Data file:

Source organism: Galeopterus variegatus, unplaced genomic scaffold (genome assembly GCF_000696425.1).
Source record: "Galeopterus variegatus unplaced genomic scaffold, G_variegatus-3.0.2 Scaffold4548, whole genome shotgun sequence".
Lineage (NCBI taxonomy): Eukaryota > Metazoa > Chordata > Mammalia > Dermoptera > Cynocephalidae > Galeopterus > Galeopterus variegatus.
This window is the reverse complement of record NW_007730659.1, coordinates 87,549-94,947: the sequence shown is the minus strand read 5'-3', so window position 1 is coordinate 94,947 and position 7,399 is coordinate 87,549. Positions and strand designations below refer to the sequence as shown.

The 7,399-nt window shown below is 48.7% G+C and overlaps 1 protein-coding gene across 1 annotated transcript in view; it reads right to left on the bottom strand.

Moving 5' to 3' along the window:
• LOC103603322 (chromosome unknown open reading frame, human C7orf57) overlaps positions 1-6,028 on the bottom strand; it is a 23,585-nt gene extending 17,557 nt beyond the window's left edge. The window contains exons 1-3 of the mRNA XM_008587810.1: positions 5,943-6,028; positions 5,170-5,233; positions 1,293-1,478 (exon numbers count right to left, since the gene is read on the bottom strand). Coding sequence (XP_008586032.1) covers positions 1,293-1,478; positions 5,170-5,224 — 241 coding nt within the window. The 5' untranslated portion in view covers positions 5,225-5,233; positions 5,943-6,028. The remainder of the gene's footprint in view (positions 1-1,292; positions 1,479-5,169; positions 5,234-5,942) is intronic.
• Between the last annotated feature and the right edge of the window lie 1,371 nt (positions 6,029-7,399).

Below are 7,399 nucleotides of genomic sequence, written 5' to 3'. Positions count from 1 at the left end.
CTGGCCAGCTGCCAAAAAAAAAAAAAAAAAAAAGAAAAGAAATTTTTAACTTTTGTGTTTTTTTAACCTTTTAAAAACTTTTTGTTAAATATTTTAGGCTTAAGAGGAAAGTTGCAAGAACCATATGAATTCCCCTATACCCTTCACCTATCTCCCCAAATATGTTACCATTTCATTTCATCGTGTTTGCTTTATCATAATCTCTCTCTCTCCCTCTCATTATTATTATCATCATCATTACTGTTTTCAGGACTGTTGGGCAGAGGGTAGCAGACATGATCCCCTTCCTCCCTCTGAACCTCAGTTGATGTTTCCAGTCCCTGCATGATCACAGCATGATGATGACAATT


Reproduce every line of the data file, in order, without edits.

Source organism: Galeopterus variegatus, unplaced genomic scaffold (genome assembly GCF_000696425.1).
Source record: "Galeopterus variegatus unplaced genomic scaffold, G_variegatus-3.0.2 Scaffold4548, whole genome shotgun sequence".
Lineage (NCBI taxonomy): Eukaryota > Metazoa > Chordata > Mammalia > Dermoptera > Cynocephalidae > Galeopterus > Galeopterus variegatus.
This window is the reverse complement of record NW_007730659.1, coordinates 87,549-94,947: the sequence shown is the minus strand read 5'-3', so window position 1 is coordinate 94,947 and position 7,399 is coordinate 87,549. Positions and strand designations below refer to the sequence as shown.

The 7,399-nt window shown below is 48.7% G+C and overlaps 1 protein-coding gene across 1 annotated transcript in view; it reads right to left on the bottom strand.

Moving 5' to 3' along the window:
• LOC103603322 (chromosome unknown open reading frame, human C7orf57) overlaps positions 1-6,028 on the bottom strand; it is a 23,585-nt gene extending 17,557 nt beyond the window's left edge. The window contains exons 1-3 of the mRNA XM_008587810.1: positions 5,943-6,028; positions 5,170-5,233; positions 1,293-1,478 (exon numbers count right to left, since the gene is read on the bottom strand). Coding sequence (XP_008586032.1) covers positions 1,293-1,478; positions 5,170-5,224 — 241 coding nt within the window. The 5' untranslated portion in view covers positions 5,225-5,233; positions 5,943-6,028. The remainder of the gene's footprint in view (positions 1-1,292; positions 1,479-5,169; positions 5,234-5,942) is intronic.
• Between the last annotated feature and the right edge of the window lie 1,371 nt (positions 6,029-7,399).

Below are 7,399 nucleotides of genomic sequence, written 5' to 3'. Positions count from 1 at the left end.
CTGGCCAGCTGCCAAAAAAAAAAAAAAAAAAAAGAAAAGAAATTTTTAACTTTTGTGTTTTTTTAACCTTTTAAAAACTTTTTGTTAAATATTTTAGGCTTAAGAGGAAAGTTGCAAGAACCATATGAATTCCCCTATACCCTTCACCTATCTCCCCAAATATGTTACCATTTCATTTCATCGTGTTTGCTTTATCATAATCTCTCTCTCTCCCTCTCATTATTATTATCATCATCATTACTGTTTTCAGGACTGTTGGGCAGAGGGTAGCAGACATGATCCCCTTCCTCCCTCTGAACCTCAGTTGATGTTTCCAGTCCCTGCATGATCACAGCATGATGATGACAATT